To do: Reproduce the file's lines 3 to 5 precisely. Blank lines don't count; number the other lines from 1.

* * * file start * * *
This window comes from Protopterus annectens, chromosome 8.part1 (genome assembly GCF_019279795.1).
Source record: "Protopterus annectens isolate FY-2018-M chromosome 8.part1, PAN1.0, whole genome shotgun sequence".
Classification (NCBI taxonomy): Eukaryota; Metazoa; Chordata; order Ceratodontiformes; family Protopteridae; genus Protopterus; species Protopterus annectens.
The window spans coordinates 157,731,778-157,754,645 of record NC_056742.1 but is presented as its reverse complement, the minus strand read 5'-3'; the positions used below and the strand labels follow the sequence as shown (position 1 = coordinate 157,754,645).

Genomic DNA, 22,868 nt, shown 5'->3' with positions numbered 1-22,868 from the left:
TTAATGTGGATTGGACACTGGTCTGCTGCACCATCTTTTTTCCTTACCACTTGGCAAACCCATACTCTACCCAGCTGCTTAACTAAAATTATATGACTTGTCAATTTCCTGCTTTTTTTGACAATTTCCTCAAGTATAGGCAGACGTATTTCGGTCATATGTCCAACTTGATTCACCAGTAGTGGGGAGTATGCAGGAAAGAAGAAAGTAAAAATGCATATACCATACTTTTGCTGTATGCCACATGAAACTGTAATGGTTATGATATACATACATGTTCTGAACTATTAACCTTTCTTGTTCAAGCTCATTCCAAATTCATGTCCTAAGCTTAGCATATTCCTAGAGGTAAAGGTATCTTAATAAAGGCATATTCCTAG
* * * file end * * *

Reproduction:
Classification (NCBI taxonomy): Eukaryota; Metazoa; Chordata; order Ceratodontiformes; family Protopteridae; genus Protopterus; species Protopterus annectens.
The window spans coordinates 157,731,778-157,754,645 of record NC_056742.1 but is presented as its reverse complement, the minus strand read 5'-3'; the positions used below and the strand labels follow the sequence as shown (position 1 = coordinate 157,754,645).

Genomic DNA, 22,868 nt, shown 5'->3' with positions numbered 1-22,868 from the left: